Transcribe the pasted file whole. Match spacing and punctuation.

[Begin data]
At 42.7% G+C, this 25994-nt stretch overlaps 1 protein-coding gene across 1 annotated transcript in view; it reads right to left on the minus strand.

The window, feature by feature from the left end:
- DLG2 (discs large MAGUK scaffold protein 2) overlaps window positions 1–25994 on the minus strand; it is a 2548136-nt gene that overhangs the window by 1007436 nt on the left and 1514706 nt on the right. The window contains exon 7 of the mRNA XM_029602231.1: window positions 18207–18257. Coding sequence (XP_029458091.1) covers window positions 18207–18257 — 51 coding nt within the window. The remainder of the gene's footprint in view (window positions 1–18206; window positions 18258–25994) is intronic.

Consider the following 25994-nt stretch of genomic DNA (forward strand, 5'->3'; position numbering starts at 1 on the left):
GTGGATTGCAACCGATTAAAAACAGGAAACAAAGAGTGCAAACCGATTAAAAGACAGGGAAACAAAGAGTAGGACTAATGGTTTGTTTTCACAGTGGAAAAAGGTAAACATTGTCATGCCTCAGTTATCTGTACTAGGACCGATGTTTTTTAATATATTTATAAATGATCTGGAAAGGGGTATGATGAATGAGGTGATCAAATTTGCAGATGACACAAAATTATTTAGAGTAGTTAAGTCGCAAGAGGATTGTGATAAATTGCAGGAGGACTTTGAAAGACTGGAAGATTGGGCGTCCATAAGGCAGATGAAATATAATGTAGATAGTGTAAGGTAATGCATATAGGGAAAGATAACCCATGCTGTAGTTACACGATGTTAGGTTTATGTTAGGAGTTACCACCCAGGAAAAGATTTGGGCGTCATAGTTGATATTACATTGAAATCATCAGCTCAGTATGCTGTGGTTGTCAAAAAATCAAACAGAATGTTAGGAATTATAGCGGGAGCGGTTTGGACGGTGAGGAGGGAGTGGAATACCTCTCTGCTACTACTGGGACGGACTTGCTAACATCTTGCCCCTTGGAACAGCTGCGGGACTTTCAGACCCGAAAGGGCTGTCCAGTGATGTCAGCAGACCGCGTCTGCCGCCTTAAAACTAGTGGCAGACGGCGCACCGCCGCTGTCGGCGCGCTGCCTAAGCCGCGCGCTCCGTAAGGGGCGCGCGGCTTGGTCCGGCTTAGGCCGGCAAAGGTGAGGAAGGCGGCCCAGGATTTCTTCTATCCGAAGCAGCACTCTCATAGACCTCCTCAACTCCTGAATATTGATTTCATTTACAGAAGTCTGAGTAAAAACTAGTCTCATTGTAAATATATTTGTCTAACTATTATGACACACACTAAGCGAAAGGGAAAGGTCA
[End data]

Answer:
At 42.7% G+C, this 25994-nt stretch overlaps 1 protein-coding gene across 1 annotated transcript in view; it reads right to left on the minus strand.

The window, feature by feature from the left end:
- DLG2 (discs large MAGUK scaffold protein 2) overlaps window positions 1–25994 on the minus strand; it is a 2548136-nt gene that overhangs the window by 1007436 nt on the left and 1514706 nt on the right. The window contains exon 7 of the mRNA XM_029602231.1: window positions 18207–18257. Coding sequence (XP_029458091.1) covers window positions 18207–18257 — 51 coding nt within the window. The remainder of the gene's footprint in view (window positions 1–18206; window positions 18258–25994) is intronic.

Consider the following 25994-nt stretch of genomic DNA (forward strand, 5'->3'; position numbering starts at 1 on the left):
GTGGATTGCAACCGATTAAAAACAGGAAACAAAGAGTGCAAACCGATTAAAAGACAGGGAAACAAAGAGTAGGACTAATGGTTTGTTTTCACAGTGGAAAAAGGTAAACATTGTCATGCCTCAGTTATCTGTACTAGGACCGATGTTTTTTAATATATTTATAAATGATCTGGAAAGGGGTATGATGAATGAGGTGATCAAATTTGCAGATGACACAAAATTATTTAGAGTAGTTAAGTCGCAAGAGGATTGTGATAAATTGCAGGAGGACTTTGAAAGACTGGAAGATTGGGCGTCCATAAGGCAGATGAAATATAATGTAGATAGTGTAAGGTAATGCATATAGGGAAAGATAACCCATGCTGTAGTTACACGATGTTAGGTTTATGTTAGGAGTTACCACCCAGGAAAAGATTTGGGCGTCATAGTTGATATTACATTGAAATCATCAGCTCAGTATGCTGTGGTTGTCAAAAAATCAAACAGAATGTTAGGAATTATAGCGGGAGCGGTTTGGACGGTGAGGAGGGAGTGGAATACCTCTCTGCTACTACTGGGACGGACTTGCTAACATCTTGCCCCTTGGAACAGCTGCGGGACTTTCAGACCCGAAAGGGCTGTCCAGTGATGTCAGCAGACCGCGTCTGCCGCCTTAAAACTAGTGGCAGACGGCGCACCGCCGCTGTCGGCGCGCTGCCTAAGCCGCGCGCTCCGTAAGGGGCGCGCGGCTTGGTCCGGCTTAGGCCGGCAAAGGTGAGGAAGGCGGCCCAGGATTTCTTCTATCCGAAGCAGCACTCTCATAGACCTCCTCAACTCCTGAATATTGATTTCATTTACAGAAGTCTGAGTAAAAACTAGTCTCATTGTAAATATATTTGTCTAACTATTATGACACACACTAAGCGAAAGGGAAAGGTCA